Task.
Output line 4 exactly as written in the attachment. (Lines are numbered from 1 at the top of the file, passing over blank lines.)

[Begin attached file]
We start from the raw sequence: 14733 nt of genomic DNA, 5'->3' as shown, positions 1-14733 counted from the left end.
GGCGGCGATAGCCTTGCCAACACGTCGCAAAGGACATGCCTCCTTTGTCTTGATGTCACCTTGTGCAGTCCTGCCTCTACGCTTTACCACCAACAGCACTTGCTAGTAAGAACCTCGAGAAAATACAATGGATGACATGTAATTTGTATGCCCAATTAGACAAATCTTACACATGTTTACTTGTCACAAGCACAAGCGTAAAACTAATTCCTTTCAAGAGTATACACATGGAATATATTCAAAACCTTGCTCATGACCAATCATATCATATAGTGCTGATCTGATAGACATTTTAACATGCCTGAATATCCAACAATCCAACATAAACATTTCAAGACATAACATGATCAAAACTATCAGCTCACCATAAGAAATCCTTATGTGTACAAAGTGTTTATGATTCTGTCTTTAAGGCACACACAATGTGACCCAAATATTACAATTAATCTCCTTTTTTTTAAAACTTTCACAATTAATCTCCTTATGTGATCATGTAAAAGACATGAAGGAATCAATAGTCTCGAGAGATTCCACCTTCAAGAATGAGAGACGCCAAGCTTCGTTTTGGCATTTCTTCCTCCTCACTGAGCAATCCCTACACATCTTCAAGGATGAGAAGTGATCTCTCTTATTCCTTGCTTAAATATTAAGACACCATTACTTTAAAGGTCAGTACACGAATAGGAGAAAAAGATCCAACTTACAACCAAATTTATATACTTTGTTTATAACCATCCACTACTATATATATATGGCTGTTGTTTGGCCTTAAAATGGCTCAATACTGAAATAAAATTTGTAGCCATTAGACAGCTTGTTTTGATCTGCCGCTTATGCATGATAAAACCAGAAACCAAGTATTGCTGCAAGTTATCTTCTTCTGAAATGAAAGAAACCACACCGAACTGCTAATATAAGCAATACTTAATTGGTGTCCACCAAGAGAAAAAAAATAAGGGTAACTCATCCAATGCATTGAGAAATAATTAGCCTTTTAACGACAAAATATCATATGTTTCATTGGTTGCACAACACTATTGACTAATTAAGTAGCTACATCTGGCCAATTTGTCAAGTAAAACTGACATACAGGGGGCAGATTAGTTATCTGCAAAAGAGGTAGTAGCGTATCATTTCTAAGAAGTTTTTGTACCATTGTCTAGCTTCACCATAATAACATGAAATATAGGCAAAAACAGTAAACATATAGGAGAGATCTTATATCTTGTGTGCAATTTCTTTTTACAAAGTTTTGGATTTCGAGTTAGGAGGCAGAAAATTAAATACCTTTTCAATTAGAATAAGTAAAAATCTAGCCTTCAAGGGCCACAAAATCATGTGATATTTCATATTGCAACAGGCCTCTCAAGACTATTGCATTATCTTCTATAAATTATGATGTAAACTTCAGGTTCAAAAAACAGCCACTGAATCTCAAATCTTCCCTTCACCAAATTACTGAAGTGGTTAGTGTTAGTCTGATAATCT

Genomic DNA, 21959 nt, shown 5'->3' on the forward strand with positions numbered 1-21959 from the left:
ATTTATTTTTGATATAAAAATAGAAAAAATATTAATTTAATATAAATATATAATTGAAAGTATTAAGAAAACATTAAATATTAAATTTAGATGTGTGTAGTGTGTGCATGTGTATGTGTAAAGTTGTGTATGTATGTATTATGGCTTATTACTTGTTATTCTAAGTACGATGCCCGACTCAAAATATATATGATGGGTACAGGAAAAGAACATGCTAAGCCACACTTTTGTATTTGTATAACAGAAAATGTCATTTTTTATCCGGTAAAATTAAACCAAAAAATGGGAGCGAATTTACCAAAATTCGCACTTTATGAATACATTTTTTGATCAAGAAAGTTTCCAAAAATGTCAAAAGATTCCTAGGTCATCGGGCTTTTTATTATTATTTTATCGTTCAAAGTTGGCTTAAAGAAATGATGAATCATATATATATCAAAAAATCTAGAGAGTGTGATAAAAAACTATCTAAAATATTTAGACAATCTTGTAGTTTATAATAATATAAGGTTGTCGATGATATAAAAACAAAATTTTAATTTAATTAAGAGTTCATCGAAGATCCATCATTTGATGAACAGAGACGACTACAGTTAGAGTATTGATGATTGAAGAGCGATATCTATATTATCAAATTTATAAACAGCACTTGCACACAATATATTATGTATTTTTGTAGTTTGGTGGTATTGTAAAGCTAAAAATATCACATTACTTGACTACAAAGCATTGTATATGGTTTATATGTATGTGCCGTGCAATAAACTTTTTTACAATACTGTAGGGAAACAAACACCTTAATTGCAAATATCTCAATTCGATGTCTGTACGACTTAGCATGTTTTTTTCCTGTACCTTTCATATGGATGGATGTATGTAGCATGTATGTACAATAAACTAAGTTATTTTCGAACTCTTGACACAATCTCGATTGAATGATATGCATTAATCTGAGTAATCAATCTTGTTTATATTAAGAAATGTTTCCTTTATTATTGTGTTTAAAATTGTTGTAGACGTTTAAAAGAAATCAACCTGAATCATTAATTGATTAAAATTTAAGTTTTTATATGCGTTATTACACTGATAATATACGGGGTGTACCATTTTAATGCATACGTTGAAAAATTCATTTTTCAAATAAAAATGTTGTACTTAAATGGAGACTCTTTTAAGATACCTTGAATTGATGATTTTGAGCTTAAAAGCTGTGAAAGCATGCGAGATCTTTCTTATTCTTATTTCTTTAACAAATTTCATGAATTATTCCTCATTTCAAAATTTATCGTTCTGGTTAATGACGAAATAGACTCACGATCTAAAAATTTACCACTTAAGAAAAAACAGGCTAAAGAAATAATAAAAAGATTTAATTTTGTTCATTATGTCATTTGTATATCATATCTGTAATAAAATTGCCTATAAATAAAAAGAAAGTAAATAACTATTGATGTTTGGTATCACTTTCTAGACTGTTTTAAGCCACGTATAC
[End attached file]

ATTTATTTTTGATATAAAAATAGAAAAAATATTAATTTAATATAAATATATAATTGAAAGTATTAAGAAAACATTAAATATTAAATTTAGATGTGTGTAGTGTGTGCATGTGTATGTGTAAAGTTGTGTATGTATGTATTATGGCTTATTACTTGTTATTCTAAGTACGATGCCCGACTCAAAATATATATGATGGGTACAGGAAAAGAACATGCTAAGCCACACTTTTGTATTTGTATAACAGAAAATGTCATTTTTTATCCGGTAAAATTAAACCAAAAAATGGGAGCGAATTTACCAAAATTCGCACTTTATGAATACATTTTTTGATCAAGAAAGTTTCCAAAAATGTCAAAAGATTCCTAGGTCATCGGGCTTTTTATTATTATTTTATCGTTCAAAGTTGGCTTAAAGAAATGATGAATCATATATATATCAAAAAATCTAGAGAGTGTGATAAAAAACTATCTAAAATATTTAGACAATCTTGTAGTTTATAATAATATAAGGTTGTCGATGATATAAAAACAAAATTTTAATTTAATTAAGAGTTCATCGAAGATCCATCATTTGATGAACAGAGACGACTACAGTTAGAGTATTGATGATTGAAGAGCGATATCTATATTATCAAATTTATAAACAGCACTTGCACACAATATATTATGTATTTTTGTAGTTTGGTGGTATTGTAAAGCTAAAAATATCACATTACTTGACTACAAAGCATTGTATATGGTTTATATGTATGTGCCGTGCAATAAACTTTTTTACAATACTGTAGGGAAACAAACACCTTAATTGCAAATATCTCAATTCGATGTCTGTACGACTTAGCATGTTTTTTTCCTGTACCTTTCATATGGATGGATGTATGTAGCATGTATGTACAATAAACTAAGTTATTTTCGAACTCTTGACACAATCTCGATTGAATGATATGCATTAATCTGAGTAATCAATCTTGTTTATATTAAGAAATGTTTCCTTTATTATTGTGTTTAAAATTGTTGTAGACGTTTAAAAGAAATCAACCTGAATCATTAATTGATTAAAATTTAAGTTTTTATATGCGTTATTACACTGATAATATACGGGGTGTACCATTTTAATGCATACGTTGAAAAATTCATTTTTCAAATAAAAATGTTGTACTTAAATGGAGACTCTTTTAAGATACCTTGAATTGATGATTTTGAGCTTAAAAGCTGTGAAAGCATGCGAGATCTTTCTTATTCTTATTTCTTTAACAAATTTCATGAATTATTCCTCATTTCAAAATTTATCGTTCTGGTTAATGACGAAATAGACTCACGATCTAAAAATTTACCACTTAAGAAAAAACAGGCTAAAGAAATAATAAAAAGATTTAATTTTGTTCATTATGTCATTTGTATATCATATCTGTAATAAAATTGCCTATAAATAAAAAGAAAGTAAATAACTATTGATGTTTGGTATCACTTTCTAGACTGTTTTAAGCCACGTATAC